Letter: Freshman registration conflicts with Shabbat, alienates Jewish students

To the Editor:

I am glad to see that Marichal Gentry is conducting a review of freshman orientation (“Univ. to reevaluate freshman orientation”, 10/22). I hope he will consider a perennial concern of the undergraduate Jewish community. Each year, freshmen are required to attend a 7:30 p.m. Friday evening meeting to register for the semester. This meeting is right in the middle of Friday night Shabbat services and Shabbat dinner, weekly occasions when the Yale Jewish community comes together.

Because of these required meetings, many freshmen (and their parents) are forced to choose between being a part of their primary religious and cultural community and fulfilling a Yale orientation requirement. Furthermore, Orthodox students (who cannot sign forms on Friday night) are often forced to skip these meanings, isolating them from the rest of their peers in their first days at college.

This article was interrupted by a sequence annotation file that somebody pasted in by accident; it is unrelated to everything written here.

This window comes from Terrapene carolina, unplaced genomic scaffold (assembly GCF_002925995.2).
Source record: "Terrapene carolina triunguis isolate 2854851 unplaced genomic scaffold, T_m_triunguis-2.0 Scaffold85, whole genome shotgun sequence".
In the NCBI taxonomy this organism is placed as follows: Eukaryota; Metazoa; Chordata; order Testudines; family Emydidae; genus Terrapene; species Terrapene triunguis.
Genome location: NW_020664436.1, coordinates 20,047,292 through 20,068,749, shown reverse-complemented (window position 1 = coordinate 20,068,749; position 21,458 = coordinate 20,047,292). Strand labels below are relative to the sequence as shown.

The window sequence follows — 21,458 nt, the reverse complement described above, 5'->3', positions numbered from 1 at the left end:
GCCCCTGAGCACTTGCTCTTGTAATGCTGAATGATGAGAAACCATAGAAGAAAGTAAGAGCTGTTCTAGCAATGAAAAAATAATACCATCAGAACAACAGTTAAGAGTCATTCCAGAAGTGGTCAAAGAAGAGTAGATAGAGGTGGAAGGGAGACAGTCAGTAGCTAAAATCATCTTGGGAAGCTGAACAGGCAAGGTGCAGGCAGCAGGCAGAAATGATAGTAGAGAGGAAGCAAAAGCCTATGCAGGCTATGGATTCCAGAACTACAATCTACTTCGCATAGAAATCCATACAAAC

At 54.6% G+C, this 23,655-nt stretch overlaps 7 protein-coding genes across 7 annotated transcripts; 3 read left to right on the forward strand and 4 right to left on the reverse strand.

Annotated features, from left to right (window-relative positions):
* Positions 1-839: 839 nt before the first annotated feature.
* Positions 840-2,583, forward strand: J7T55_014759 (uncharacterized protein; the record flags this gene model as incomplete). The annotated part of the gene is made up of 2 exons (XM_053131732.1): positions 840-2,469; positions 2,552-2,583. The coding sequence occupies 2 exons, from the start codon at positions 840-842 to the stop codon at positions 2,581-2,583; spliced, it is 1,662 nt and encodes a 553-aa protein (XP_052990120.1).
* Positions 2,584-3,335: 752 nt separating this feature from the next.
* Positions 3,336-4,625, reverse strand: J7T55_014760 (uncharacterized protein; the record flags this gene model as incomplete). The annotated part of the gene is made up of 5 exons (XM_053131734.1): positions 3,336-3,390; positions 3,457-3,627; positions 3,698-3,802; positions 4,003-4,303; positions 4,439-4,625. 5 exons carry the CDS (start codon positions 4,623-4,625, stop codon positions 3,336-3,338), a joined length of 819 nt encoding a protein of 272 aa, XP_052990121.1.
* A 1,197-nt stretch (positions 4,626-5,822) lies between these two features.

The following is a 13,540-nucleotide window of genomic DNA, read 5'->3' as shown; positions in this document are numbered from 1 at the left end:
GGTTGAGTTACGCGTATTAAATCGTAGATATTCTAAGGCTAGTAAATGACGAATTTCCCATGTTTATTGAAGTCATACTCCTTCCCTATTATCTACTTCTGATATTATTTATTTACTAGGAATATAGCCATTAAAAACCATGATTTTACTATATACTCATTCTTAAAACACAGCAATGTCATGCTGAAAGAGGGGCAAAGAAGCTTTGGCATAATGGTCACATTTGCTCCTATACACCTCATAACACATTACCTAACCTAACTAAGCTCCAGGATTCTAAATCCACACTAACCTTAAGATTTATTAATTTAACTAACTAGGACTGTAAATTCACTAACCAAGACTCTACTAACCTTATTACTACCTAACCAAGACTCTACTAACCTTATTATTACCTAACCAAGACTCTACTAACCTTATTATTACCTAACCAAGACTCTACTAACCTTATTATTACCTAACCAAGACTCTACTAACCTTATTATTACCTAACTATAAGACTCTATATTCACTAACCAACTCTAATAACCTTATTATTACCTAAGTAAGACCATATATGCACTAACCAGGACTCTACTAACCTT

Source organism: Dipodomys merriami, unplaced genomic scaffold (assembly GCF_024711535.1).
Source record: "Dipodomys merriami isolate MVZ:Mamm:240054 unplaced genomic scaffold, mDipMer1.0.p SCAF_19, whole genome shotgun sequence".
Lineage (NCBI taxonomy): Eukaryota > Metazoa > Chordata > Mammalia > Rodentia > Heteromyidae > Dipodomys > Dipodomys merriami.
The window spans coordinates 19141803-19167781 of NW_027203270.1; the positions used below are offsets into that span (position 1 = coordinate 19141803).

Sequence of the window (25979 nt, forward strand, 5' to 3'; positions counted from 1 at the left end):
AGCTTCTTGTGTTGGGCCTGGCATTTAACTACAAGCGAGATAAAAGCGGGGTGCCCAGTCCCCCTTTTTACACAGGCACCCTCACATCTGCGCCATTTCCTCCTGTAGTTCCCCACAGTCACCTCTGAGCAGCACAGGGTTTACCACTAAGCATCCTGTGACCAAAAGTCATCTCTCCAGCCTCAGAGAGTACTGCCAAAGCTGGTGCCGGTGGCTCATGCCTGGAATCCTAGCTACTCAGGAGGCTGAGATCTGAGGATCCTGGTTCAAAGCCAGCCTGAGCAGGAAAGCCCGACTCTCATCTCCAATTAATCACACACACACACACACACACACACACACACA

It is time to move freshman registration from Friday evening, to either later in the weekend, or to earlier in the afternoon. Yale orientation should be about freshmen and their parents feeling welcome. Students should not have to choose between logistical requirements and observing their religion with their new community.

David Gershkoff

Oct. 22

Gershkoff is a 2006 graduate of Yale.

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